In the age of acceleration, events demand a new form of theory. A theoretical punch, rather than a twevle-round–or 1,200 page–knockout. Like its literary counterpart flash fiction, flash theory is defined by brevity. No more than 250 words in length, these blurbs bask their subjects in a quick burst of energy, a fleeting spark of illumination, a momentarily blinding exposure–in short, in a flash. Submissions are peer-reviewed, published on a rolling basis, and may cover any topic related to modern culture, politics, or events, broadly understood. Essays may employ any writing style(s) and theoretical line(s) of flight, including accelerationism, critical theory, cultural studies, literary criticism, media archaeology, new historicism, political aesthetics, posthumanism, or speculative philosophy, among others. Email submissions to email@example.com.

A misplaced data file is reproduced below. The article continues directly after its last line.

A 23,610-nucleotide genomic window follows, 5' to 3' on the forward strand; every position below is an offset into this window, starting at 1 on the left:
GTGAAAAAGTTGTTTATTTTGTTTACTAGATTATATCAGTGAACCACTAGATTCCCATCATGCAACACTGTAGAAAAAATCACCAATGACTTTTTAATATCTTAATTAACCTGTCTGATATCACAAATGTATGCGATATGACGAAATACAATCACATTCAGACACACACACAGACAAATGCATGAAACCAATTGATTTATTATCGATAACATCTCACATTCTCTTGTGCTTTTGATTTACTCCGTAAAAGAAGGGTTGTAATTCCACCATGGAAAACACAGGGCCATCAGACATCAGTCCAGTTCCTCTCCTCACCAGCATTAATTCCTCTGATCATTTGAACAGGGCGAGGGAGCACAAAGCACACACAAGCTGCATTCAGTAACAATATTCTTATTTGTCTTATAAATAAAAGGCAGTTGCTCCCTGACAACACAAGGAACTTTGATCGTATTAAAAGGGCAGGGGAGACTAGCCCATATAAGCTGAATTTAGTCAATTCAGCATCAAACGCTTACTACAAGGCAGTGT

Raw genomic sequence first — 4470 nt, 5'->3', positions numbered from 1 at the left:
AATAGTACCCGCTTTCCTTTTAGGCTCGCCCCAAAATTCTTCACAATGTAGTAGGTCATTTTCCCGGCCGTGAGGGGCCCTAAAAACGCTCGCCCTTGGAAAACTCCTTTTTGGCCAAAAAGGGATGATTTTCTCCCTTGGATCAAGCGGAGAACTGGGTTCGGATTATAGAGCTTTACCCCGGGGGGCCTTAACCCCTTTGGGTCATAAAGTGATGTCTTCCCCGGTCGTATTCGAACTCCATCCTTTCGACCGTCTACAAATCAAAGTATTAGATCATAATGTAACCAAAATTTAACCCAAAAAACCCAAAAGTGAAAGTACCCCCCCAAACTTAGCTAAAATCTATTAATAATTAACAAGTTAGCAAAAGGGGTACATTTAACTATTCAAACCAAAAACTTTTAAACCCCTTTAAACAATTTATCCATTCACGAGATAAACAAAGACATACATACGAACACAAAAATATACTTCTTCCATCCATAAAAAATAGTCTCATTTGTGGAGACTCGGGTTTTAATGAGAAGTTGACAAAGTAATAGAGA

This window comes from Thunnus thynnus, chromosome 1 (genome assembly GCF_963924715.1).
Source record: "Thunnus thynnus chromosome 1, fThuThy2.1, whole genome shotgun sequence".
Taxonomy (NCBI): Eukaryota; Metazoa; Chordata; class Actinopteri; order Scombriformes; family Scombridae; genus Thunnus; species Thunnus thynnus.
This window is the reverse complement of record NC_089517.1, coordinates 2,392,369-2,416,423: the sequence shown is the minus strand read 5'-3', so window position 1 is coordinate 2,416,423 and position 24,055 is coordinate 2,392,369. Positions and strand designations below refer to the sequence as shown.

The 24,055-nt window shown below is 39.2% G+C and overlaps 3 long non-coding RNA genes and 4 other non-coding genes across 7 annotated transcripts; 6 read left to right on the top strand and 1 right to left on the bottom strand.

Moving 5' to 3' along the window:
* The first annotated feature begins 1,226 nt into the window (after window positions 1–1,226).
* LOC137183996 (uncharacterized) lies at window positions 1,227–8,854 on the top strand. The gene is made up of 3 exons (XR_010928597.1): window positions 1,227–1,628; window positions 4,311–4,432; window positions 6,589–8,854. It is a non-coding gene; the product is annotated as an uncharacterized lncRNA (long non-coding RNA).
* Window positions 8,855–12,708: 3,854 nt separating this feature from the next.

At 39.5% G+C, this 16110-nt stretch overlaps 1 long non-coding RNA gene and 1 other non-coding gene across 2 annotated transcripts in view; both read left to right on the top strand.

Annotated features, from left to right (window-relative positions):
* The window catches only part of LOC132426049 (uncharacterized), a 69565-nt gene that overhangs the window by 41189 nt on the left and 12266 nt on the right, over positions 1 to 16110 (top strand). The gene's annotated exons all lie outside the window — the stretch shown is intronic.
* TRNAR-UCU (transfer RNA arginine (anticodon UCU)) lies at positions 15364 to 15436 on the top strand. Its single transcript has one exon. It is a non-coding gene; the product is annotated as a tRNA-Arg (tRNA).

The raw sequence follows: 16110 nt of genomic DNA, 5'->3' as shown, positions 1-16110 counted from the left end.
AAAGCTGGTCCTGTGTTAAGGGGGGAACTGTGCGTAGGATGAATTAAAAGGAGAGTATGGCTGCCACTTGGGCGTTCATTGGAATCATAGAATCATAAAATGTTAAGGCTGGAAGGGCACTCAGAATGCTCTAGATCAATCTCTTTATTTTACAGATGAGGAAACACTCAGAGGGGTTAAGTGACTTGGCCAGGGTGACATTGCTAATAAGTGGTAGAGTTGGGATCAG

By Andrew Woods
By Thomas Mical, University of South Australia
By Scott Sundvall, University of Florida
By Kendall Gerdes, University of Texas at Austin